Furthermore, we calculated years of potential life lost (YPLL) due to nationwide total avoidable deaths by year for the period 2014–2019. First, we calculated age-group specific avoidable deaths as the product of age-group specific proportions of national deaths by the total number of avoidable deaths by year:

$$\varDelta {Y}_{}ij=\left(\frac{{D}_{ij}}{{D}_{i}}\right)\times \varDelta Yi$$
(3)

where i indexed the year of interest (2014, 2015, …, 2019), j indexed sixteen five-year age groups (25–29, 30–34, …, 95–99, ≥ 100 years), and D corresponded to the nationwide total number of deaths among individuals 25 years and older. Then annual YPLL was calculated as the sum of the products of age-group avoidable deaths and their mean life expectancies (LE):

$${YPLL}_{i}={\sum }_{=1}^{}\ 16\left(\varDelta {Y}_{ij}\times {LE}_{ij}\right)$$
(4)

Results

PM2.5 exposure estimations and comparison against monitoring data

Figure 1 shows PM2.5 annual concentrations for 2019 at the municipality level retrieved from ACAG and CAMSRA models. There are significant differences in terms of the location and magnitude of the municipalities with the highest concentrations with both models. The ACAG model shows that the municipalities with the highest concentrations (above 20 µg/m3) are in the northern central and south part of the country and are mainly in Amazon area and its surrounding areas. On the contrary, CAMSRA shows that the highest concentrations are in the country’s center, mainly Bogotá and the municipalities at the west of this city, overlapping with the most densely populated region of Colombia (World Population Review, 2021. CAMSRA also showed high PM2.5 concentrations (> 25 µg/m3) in the north of the country and along part of the Caribbean coast, overlapping with highly populated municipalities. However, in that region, ACAG model reproduces lower concentrations that are between 15 and 20 µg/m3. The ACAG models reported PM2.5 concentrations over 20 µg/m3 over the eastern lowland, in the Amazon and the Orinoco basins. There are also some differences in concentrations over the time between 2014 and 2019, but in general ACAG models are consistent in estimating higher concentration in the north-central part and south part of the country and CAMSRA model are consistent in estimating higher concentrations in the central part of the country (See Supplementary figures S1-S2). Figure 2 shows the comparison of the estimated surface PM2.5 concentrations derived from ACAG and CAMSRA models for 2019 showing that CAMSRA exceeded estimations from ACAG model in 673 municipalities (60%) with a mean difference of 1,4 µg/m3.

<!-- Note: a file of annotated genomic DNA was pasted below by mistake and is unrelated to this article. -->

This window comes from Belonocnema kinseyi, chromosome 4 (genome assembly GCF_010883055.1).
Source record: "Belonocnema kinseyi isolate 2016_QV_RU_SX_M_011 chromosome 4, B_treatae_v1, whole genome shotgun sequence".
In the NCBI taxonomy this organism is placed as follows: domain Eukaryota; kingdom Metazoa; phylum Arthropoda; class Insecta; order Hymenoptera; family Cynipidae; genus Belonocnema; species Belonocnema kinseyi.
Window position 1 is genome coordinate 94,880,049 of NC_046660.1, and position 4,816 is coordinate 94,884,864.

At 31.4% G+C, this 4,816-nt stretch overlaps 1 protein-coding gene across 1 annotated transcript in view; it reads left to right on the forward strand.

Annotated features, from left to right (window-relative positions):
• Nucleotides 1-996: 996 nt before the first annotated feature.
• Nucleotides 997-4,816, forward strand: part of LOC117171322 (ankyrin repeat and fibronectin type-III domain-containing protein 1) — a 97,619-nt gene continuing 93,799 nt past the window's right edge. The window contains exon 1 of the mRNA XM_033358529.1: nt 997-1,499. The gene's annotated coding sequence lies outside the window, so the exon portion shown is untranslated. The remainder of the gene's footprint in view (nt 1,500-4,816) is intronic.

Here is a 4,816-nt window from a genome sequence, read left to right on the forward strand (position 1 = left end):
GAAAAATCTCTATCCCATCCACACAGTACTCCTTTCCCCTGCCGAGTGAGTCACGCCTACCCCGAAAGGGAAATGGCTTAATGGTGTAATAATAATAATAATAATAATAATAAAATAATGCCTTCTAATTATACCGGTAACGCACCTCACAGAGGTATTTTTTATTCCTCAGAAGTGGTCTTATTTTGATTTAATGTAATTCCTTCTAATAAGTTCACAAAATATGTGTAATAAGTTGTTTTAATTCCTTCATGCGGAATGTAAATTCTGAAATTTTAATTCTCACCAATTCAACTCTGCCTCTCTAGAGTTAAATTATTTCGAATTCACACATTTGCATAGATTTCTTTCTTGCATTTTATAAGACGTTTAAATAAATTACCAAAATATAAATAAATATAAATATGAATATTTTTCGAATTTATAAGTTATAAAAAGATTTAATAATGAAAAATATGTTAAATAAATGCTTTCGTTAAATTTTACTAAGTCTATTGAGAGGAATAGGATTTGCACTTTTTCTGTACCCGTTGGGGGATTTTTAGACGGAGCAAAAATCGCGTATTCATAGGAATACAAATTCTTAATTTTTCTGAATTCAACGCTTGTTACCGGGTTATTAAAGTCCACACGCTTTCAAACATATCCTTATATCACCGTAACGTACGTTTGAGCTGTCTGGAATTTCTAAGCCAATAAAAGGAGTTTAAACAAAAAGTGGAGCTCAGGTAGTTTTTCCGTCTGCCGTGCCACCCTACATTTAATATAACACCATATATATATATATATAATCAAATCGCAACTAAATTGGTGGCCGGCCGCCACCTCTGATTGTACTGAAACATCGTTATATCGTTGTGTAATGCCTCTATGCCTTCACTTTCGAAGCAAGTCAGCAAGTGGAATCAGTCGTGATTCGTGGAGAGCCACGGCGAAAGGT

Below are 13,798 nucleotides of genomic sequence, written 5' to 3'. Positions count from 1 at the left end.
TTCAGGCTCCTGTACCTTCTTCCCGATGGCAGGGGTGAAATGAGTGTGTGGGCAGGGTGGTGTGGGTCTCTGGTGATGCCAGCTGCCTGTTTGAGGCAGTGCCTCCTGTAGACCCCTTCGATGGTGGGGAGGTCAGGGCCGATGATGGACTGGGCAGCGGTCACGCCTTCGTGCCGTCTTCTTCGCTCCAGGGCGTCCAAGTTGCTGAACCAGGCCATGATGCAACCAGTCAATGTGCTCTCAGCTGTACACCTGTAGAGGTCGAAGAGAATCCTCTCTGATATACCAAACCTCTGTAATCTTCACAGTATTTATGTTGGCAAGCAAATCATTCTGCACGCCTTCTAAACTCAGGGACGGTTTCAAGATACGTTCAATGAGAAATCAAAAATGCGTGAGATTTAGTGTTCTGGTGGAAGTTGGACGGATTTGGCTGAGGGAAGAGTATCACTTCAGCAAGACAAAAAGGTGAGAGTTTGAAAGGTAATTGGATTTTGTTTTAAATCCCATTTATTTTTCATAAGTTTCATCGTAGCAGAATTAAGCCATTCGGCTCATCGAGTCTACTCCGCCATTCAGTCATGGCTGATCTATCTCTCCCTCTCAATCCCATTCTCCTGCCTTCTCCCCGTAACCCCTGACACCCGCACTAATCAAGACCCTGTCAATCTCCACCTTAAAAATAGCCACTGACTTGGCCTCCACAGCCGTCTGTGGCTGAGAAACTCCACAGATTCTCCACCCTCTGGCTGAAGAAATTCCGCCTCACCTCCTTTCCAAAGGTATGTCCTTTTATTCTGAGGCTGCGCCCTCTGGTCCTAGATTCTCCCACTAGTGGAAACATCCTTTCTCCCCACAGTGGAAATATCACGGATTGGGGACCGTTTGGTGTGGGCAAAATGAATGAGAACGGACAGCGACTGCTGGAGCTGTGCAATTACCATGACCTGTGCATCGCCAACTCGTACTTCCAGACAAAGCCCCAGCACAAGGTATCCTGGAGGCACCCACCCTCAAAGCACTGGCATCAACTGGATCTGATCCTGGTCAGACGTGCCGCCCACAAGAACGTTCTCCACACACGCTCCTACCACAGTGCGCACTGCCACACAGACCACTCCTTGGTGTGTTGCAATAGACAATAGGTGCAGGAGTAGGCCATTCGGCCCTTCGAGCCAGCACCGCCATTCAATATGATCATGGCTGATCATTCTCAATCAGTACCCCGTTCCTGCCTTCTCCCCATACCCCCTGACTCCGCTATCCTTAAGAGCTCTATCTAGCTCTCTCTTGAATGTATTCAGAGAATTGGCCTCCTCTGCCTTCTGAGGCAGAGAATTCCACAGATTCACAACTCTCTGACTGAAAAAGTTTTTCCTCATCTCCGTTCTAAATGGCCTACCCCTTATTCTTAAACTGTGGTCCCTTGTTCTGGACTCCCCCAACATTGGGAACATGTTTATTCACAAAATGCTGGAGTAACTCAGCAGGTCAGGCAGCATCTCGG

Fig. 1
figure 1

PM2.5 mean annual concentrations for 2019 at municipality level (a) Estimations based on ACAG model (b) Estimations based on CAMSRA model

Fig. 2
figure 2

Comparison of surface PM2.5 mean annual concentrations for 2019 at municipality level based on estimations from ACAG and CAMSRA models

We also evaluated the ability of ACAG and CAMSRA to reproduce surface PM2.5 concentrations. This evaluation compared surface data from 28 Colombian cities to the data obtained from the models. Figure 3 shows results from this comparison using yearly means in 2019 for ACAG and CAMSRA. Figure 3a) and c) show that ACAG and CAMSRA do not correlate well with ground-based measurements (ρ = 0.25, p = 0.193 and ρ=-0.12, p = 0.558, respectively) and overestimate annual ground-based average PM2.5 concentrations from most cities (Fig. 3b and d): for ACAG model in 22/28 (78.6%), mean bias = 1.7 µg/m3; 95%CI: 0.1–3.3 and for CAMSRA model in 22/28 (78.6%), mean bias = 4.7 µg/m3; 95%CI: 2.4–6.9. Both ACAG and CAMSRA overestimate ground-based concentrations of PM2.5 for Bogota, the largest city in Colombia (about 6% and 56%, respectively), and Medellin, the second largest city (about 8% and 10%, respectively), whereas for Cali, the third-largest city, both models underestimated ground-based measurements (23% and 5%, respectively).

Fig. 3
figure 3

Comparison of ground- and model-based PM2.5 mean annual concentrations for 2019 in 28 cities. Scatter plot (a) and mean difference plot (b) compare ground-based concentrations with estimations based on ACAG model. Scatter plot (c) and mean difference plot (d) compare ground-based concentrations with estimations based on CAMSRA model. Note: In figures (a) and (c) the dotted lines represent the perfect correlation among measurements and the solid black lines represent the fitted regression line for the data. In figures (b) and (c) the dotted blue lines represent the ranges of the difference between model and ground data and the red lines represent the mean of the differences (solid red lines) and their 95% confidence intervals (dotted red lines)